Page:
3. Finally, one does not have to agree with the conclusions of the black community in order to hurt and be concerned for the black community.
Many leaders today in evangelical circles contend that if a white Christian rejects a conclusion the black community has concerning a racial issue then the white Christian is not putting himself in the shoes of black people. I have witnessed the hatred of some in the white community toward blacks. I have witnessed institutionalized racism. I sympathize with anyone who has suffered from racism. However, in Ferguson, MO, the evidence revealed that Michael Brown robbed a store, attacked a police officer attempting to take his weapon, Brown was killed in self-defense. Some people in the black community lied to indict the white officer rather than telling the truth and thus indicting Michael Brown. When the justice system found no evidence a crime had been committed some in the black community broke laws while protesting and demonstrating. These lawbreakers burned, stole, looted and assaulted others supposedly to protest the racism they face at the hands of the police. One can reject every conclusion that the black community has drawn concerning Ferguson/Michael Brown and still sympathize and hurt with them in matters of race. Stonestreet seems to imply that white Christians do not hurt with blacks if they did not agree with the conclusions of the black community concerning Ferguson. I try to understand the effects of 200 years of slavery, prejudice and institutional racism has had on the black community. I can only imagine! That does not mean I have to believe Michael Brown’s death was not justified. I think the evidence says it was.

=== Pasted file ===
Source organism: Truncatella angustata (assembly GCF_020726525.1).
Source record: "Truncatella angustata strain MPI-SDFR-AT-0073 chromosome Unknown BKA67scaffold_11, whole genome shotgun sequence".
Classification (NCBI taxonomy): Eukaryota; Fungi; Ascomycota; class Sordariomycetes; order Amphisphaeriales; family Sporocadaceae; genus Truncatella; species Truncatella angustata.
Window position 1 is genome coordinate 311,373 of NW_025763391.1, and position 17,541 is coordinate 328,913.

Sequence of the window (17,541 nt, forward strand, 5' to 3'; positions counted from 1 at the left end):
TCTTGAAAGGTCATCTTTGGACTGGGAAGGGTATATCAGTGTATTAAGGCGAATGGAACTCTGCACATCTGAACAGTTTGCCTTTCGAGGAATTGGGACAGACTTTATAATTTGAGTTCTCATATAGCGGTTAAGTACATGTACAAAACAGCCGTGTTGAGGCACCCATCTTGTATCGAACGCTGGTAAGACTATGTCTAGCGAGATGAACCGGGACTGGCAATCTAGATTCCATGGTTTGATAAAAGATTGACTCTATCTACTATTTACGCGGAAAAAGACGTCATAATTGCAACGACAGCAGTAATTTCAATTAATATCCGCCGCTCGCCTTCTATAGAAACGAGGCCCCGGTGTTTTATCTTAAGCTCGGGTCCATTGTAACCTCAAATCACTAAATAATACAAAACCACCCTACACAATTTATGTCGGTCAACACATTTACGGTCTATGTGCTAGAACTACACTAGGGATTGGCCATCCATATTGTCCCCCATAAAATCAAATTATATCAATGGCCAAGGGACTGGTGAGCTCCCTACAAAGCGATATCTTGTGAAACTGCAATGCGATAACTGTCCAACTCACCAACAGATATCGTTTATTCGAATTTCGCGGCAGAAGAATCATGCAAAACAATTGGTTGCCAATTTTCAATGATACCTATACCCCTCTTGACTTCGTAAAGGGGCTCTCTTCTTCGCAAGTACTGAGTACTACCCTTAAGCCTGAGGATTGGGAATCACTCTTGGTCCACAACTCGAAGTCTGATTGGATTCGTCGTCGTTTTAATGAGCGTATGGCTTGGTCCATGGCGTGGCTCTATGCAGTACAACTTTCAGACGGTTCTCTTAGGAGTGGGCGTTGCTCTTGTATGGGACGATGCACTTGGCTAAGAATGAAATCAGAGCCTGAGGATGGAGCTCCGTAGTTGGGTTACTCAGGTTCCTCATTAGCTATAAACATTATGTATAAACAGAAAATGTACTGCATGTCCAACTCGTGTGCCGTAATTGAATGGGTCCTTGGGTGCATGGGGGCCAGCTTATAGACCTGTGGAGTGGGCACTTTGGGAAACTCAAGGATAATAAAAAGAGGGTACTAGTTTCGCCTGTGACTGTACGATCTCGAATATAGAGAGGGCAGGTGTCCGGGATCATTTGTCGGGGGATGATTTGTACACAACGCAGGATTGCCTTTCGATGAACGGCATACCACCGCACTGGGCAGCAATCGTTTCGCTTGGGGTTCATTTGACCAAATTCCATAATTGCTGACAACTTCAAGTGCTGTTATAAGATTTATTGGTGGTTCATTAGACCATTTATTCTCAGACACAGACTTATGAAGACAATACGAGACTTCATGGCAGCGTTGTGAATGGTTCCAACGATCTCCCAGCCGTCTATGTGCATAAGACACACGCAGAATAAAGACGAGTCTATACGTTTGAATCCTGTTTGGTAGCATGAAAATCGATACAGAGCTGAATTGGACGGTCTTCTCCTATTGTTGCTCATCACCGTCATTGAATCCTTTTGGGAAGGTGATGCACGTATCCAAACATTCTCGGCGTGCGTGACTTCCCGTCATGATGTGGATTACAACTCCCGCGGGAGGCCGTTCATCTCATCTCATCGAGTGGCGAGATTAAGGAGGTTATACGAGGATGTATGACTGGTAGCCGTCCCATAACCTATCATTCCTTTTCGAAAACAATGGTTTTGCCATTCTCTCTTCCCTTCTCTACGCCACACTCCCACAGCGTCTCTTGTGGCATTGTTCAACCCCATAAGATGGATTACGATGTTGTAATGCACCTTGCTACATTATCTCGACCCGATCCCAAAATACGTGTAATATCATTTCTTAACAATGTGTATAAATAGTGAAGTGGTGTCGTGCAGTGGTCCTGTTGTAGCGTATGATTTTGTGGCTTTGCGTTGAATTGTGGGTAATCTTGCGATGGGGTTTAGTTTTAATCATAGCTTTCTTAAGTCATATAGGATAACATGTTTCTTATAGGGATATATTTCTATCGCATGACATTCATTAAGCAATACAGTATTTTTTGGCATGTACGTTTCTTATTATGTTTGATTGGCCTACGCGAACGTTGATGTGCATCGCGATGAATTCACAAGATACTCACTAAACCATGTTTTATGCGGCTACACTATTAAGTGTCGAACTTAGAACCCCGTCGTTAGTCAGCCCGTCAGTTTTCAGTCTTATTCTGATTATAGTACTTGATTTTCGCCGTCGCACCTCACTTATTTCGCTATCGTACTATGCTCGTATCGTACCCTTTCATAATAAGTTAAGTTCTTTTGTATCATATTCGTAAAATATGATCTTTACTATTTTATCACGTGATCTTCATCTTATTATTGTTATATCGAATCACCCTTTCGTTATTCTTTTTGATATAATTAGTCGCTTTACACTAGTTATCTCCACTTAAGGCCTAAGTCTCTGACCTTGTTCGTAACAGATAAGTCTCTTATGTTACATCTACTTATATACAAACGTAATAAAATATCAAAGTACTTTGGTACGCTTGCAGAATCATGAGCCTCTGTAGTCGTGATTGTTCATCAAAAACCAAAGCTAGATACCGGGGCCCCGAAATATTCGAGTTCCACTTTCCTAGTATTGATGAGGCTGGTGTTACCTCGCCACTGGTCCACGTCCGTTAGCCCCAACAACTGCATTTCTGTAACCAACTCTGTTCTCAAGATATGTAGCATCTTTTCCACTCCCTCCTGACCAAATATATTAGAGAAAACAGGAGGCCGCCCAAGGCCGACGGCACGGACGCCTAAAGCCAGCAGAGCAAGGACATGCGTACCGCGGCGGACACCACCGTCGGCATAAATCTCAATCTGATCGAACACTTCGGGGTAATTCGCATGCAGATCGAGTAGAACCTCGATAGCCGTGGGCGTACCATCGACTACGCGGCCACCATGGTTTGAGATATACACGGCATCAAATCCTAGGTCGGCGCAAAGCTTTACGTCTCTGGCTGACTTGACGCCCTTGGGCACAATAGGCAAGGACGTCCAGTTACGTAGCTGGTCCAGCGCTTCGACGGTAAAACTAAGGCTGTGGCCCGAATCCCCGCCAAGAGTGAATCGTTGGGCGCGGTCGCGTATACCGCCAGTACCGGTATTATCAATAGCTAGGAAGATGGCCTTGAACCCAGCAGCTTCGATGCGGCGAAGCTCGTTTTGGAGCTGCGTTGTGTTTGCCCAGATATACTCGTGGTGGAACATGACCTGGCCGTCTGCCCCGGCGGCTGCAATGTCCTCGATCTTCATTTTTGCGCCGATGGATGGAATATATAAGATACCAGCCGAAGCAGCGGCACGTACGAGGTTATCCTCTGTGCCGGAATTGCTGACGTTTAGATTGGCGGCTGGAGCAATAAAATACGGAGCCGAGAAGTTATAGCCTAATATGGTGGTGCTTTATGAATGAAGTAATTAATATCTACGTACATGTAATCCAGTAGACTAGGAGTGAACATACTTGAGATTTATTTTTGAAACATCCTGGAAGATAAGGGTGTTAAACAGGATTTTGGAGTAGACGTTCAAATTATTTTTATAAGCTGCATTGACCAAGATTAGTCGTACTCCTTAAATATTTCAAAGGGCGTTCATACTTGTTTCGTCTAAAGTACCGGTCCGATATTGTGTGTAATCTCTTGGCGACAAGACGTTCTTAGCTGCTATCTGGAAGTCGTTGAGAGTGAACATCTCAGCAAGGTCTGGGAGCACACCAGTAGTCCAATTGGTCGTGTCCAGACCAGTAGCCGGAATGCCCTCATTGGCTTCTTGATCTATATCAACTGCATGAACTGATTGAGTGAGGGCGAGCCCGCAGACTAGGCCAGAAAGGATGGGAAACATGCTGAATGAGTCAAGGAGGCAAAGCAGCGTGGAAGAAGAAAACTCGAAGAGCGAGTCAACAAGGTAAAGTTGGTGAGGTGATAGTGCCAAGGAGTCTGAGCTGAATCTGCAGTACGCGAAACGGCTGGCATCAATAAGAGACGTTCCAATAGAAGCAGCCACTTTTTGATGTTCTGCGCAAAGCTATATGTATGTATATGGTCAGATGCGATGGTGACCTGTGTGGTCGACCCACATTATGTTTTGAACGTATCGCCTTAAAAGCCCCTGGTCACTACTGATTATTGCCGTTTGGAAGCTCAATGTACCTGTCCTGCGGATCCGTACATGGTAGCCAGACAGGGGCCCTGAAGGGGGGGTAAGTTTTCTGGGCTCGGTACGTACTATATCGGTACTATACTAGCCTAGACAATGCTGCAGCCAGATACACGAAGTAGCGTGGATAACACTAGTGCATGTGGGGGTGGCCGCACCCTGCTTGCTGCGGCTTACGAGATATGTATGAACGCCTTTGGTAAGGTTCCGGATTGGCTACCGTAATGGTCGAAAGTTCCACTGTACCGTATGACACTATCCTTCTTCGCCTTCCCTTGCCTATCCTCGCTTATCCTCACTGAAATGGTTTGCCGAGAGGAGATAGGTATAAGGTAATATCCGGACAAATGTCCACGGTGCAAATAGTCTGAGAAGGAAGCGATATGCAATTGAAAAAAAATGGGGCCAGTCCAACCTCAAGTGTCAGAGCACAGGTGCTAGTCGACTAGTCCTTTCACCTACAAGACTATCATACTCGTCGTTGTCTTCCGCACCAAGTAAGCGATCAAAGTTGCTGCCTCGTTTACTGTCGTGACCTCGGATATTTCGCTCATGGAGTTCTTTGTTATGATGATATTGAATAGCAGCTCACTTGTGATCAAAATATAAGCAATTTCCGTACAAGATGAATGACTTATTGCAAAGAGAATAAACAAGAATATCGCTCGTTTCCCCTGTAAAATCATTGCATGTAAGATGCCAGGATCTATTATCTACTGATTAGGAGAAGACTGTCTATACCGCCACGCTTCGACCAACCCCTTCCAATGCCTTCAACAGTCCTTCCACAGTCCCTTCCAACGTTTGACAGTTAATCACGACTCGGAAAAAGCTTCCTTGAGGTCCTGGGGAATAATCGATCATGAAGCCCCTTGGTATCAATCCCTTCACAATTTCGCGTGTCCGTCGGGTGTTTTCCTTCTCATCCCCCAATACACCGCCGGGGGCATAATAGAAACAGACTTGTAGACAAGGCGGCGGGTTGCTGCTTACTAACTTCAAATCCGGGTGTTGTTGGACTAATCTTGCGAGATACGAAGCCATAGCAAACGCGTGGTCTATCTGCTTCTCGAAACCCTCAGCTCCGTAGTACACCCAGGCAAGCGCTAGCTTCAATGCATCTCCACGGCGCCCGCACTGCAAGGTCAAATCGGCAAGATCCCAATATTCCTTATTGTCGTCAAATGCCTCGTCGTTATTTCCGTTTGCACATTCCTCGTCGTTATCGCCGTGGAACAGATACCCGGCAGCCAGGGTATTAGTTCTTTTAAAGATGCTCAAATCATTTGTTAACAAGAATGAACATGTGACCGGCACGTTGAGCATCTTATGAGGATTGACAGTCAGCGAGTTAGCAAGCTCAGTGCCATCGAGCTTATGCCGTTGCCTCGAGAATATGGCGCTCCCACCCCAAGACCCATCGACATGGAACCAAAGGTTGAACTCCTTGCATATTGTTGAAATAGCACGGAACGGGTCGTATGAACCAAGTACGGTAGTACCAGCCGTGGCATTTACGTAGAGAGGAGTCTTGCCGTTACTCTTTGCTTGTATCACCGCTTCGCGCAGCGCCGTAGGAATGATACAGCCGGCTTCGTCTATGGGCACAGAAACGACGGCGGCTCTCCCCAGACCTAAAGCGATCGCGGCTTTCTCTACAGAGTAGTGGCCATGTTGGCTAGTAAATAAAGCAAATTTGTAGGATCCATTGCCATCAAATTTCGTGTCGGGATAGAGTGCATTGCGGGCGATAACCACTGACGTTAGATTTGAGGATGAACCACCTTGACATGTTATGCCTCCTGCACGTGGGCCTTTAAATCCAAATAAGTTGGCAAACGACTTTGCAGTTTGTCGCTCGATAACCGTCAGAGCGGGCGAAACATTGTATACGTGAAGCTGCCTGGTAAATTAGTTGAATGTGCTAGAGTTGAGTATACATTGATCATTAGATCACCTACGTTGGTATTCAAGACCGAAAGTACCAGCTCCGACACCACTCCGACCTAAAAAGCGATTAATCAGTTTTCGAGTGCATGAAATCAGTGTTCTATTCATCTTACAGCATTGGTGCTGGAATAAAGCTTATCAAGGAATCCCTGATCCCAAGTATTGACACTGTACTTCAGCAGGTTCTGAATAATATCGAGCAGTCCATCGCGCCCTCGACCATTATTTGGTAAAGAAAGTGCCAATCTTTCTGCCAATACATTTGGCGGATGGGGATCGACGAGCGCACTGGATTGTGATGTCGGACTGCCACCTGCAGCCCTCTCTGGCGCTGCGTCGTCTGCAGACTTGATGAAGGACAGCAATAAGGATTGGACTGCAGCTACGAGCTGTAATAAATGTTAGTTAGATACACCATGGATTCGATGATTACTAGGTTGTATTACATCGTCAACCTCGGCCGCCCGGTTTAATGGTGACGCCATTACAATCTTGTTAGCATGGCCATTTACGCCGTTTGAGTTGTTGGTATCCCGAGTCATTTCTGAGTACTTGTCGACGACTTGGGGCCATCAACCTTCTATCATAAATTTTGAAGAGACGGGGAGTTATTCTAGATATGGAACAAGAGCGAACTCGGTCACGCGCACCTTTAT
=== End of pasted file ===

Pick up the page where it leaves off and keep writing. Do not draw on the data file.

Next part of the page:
It is my prayer there will be unity among the children of God. I believe we are segregated but unlike Stonestreet I do not conclude that means we necessarily lack unity. I end this lengthy blog by reminding you that we are indeed one in Christ and one day we will lift our voices in unison praising God and the Lord Jesus. I hope we can also do that in this world.